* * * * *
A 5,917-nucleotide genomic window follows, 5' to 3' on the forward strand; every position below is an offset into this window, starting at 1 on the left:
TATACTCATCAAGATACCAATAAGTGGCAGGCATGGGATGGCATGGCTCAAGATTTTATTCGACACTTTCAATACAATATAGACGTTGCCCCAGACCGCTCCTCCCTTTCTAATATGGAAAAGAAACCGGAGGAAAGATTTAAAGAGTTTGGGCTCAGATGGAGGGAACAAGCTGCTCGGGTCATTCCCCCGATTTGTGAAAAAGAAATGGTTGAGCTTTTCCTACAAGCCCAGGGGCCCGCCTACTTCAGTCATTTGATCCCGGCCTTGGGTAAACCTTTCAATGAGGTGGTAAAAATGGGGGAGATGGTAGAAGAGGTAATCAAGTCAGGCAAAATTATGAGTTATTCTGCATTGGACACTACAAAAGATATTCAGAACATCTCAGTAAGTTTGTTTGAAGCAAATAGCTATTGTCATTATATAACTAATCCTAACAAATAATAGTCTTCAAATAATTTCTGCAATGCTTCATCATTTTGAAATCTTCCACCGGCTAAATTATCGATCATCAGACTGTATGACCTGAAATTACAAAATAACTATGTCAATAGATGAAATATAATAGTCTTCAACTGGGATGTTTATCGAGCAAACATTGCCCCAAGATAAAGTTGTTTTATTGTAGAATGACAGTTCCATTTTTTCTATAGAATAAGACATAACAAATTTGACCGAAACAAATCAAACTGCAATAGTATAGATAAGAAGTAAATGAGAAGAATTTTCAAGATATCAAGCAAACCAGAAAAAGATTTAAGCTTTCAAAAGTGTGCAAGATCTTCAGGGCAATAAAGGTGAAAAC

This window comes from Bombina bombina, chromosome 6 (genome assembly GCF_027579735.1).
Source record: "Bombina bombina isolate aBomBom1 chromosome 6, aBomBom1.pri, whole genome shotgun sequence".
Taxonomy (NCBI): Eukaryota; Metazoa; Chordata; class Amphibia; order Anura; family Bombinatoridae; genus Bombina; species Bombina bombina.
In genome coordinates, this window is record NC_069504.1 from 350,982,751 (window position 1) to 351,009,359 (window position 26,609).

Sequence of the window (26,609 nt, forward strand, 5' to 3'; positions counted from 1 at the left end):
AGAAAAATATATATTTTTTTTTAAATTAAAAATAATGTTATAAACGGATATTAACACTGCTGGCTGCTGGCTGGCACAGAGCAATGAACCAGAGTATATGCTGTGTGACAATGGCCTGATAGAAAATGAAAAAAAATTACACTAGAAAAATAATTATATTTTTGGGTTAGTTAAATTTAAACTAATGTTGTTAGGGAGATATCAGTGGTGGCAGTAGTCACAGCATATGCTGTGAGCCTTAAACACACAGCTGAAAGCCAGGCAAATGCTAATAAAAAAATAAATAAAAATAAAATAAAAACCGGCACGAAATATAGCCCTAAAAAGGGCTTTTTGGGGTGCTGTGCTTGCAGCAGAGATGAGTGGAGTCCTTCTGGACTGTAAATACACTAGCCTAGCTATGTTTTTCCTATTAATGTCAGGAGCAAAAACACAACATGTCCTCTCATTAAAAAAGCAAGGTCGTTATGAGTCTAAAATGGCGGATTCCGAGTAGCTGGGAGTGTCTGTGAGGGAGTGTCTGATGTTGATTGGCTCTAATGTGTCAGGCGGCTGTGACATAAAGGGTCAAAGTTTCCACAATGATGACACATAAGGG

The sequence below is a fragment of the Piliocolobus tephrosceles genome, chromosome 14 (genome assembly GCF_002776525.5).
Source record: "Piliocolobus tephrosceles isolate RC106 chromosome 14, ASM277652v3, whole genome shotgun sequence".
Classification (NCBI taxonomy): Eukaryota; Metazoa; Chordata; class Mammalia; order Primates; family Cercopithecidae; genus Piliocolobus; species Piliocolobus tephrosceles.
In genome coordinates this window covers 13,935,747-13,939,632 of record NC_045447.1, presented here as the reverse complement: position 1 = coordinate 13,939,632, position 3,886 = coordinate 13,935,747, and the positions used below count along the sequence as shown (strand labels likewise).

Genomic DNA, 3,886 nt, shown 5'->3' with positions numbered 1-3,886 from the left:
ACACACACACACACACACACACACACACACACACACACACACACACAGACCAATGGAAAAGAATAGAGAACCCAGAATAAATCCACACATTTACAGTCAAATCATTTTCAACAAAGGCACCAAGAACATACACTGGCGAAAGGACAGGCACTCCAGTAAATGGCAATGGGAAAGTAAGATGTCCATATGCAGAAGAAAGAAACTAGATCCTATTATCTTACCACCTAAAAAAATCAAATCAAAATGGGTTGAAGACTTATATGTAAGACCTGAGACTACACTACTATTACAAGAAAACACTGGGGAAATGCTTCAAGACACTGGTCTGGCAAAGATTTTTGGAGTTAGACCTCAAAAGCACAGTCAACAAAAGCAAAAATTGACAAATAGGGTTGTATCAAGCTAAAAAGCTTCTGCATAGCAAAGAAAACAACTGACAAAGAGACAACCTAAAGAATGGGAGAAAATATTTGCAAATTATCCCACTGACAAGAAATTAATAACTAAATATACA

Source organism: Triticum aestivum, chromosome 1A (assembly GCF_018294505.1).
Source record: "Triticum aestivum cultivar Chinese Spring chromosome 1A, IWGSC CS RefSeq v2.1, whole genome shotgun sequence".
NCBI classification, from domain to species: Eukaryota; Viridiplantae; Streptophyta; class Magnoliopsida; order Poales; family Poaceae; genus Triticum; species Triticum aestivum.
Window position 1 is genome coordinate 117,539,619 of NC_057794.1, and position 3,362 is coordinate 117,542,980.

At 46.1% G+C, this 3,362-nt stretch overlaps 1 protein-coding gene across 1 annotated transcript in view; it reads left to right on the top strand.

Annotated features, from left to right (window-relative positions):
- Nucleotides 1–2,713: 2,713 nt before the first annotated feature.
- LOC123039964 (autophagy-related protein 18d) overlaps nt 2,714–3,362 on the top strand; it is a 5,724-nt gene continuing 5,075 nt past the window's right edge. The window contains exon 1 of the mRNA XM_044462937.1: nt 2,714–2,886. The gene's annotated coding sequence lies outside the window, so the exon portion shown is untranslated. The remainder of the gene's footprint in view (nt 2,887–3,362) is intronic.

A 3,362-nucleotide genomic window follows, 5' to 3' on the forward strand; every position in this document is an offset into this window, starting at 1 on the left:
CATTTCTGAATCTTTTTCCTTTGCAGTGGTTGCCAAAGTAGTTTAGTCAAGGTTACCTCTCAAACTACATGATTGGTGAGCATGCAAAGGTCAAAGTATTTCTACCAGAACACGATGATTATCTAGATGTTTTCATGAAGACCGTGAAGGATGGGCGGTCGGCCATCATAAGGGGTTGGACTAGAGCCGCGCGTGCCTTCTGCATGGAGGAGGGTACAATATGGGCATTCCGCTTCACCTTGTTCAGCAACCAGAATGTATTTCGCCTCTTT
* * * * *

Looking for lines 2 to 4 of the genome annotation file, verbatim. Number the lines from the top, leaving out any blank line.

TATACTCATCAAGATACCAATAAGTGGCAGGCATGGGATGGCATGGCTCAAGATTTTATTCGACACTTTCAATACAATATAGACGTTGCCCCAGACCGCTCCTCCCTTTCTAATATGGAAAAGAAACCGGAGGAAAGATTTAAAGAGTTTGGGCTCAGATGGAGGGAACAAGCTGCTCGGGTCATTCCCCCGATTTGTGAAAAAGAAATGGTTGAGCTTTTCCTACAAGCCCAGGGGCCCGCCTACTTCAGTCATTTGATCCCGGCCTTGGGTAAACCTTTCAATGAGGTGGTAAAAATGGGGGAGATGGTAGAAGAGGTAATCAAGTCAGGCAAAATTATGAGTTATTCTGCATTGGACACTACAAAAGATATTCAGAACATCTCAGTAAGTTTGTTTGAAGCAAATAGCTATTGTCATTATATAACTAATCCTAACAAATAATAGTCTTCAAATAATTTCTGCAATGCTTCATCATTTTGAAATCTTCCACCGGCTAAATTATCGATCATCAGACTGTATGACCTGAAATTACAAAATAACTATGTCAATAGATGAAATATAATAGTCTTCAACTGGGATGTTTATCGAGCAAACATTGCCCCAAGATAAAGTTGTTTTATTGTAGAATGACAGTTCCATTTTTTCTATAGAATAAGACATAACAAATTTGACCGAAACAAATCAAACTGCAATAGTATAGATAAGAAGTAAATGAGAAGAATTTTCAAGATATCAAGCAAACCAGAAAAAGATTTAAGCTTTCAAAAGTGTGCAAGATCTTCAGGGCAATAAAGGTGAAAAC

This window comes from Bombina bombina, chromosome 6 (genome assembly GCF_027579735.1).
Source record: "Bombina bombina isolate aBomBom1 chromosome 6, aBomBom1.pri, whole genome shotgun sequence".